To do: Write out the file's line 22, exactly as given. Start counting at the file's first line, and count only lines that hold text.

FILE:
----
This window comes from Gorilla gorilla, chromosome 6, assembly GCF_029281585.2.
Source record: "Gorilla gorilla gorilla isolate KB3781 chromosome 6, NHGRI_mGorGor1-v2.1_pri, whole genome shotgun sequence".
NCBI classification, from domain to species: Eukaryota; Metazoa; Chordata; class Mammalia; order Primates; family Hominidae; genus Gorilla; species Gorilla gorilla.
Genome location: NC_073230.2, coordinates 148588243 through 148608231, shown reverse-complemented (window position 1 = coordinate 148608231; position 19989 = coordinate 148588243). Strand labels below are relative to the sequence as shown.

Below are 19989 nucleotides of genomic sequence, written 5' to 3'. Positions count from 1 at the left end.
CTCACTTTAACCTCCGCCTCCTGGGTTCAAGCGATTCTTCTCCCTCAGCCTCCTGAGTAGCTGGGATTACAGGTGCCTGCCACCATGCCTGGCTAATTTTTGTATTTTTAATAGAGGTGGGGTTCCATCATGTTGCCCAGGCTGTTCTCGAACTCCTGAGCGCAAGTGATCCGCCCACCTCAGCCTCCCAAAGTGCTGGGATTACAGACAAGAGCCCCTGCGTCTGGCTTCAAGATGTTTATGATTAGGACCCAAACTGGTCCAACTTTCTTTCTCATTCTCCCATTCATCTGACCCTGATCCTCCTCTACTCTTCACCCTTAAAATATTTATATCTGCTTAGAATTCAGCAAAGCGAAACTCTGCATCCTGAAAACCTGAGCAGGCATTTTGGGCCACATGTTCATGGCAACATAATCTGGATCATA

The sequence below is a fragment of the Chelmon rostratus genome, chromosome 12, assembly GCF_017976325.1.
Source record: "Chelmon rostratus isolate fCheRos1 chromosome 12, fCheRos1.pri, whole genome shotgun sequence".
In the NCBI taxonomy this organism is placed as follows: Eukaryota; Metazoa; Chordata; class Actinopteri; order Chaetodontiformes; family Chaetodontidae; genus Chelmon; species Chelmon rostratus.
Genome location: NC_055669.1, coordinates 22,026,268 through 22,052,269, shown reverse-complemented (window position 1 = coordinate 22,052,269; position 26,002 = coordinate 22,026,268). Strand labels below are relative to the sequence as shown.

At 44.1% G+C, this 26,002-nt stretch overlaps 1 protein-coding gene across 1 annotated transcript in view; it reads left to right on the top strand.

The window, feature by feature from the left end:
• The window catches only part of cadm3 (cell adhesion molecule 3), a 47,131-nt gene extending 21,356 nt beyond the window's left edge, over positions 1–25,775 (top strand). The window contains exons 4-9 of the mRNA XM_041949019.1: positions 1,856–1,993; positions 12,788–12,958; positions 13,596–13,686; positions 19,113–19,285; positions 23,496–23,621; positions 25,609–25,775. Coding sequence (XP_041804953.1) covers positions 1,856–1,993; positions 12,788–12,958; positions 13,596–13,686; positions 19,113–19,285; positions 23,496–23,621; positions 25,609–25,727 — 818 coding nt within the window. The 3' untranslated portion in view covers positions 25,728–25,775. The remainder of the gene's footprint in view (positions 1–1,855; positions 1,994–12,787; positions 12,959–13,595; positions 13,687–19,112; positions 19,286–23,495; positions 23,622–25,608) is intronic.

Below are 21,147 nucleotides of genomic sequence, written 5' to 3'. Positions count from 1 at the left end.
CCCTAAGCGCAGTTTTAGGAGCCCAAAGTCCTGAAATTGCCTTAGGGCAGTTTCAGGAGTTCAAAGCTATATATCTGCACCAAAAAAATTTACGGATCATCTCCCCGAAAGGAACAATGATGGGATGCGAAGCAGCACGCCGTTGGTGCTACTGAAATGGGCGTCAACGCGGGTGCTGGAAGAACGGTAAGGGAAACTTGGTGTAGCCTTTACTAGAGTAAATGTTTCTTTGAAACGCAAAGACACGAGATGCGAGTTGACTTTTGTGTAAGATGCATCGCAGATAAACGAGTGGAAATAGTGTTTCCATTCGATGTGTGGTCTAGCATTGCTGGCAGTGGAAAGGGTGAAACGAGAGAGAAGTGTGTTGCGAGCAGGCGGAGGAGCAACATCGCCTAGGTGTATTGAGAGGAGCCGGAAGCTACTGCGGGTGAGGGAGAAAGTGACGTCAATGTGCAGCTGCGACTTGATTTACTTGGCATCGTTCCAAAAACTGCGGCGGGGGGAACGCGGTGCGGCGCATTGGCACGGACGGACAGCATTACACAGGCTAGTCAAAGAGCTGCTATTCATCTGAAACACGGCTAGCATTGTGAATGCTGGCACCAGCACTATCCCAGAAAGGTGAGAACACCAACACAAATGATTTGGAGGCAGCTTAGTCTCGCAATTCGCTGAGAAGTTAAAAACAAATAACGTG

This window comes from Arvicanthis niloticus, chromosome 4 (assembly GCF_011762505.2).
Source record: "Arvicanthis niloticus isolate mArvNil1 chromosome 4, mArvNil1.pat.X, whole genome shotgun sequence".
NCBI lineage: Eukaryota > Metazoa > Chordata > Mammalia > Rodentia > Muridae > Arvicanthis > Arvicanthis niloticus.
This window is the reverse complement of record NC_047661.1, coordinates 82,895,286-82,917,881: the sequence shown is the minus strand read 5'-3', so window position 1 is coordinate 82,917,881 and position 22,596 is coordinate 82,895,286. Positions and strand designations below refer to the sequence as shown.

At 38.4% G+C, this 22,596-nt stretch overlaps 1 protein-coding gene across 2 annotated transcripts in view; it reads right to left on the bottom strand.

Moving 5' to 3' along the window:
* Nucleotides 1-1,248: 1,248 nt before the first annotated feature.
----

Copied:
* Nucleotides 1-1,248: 1,248 nt before the first annotated feature.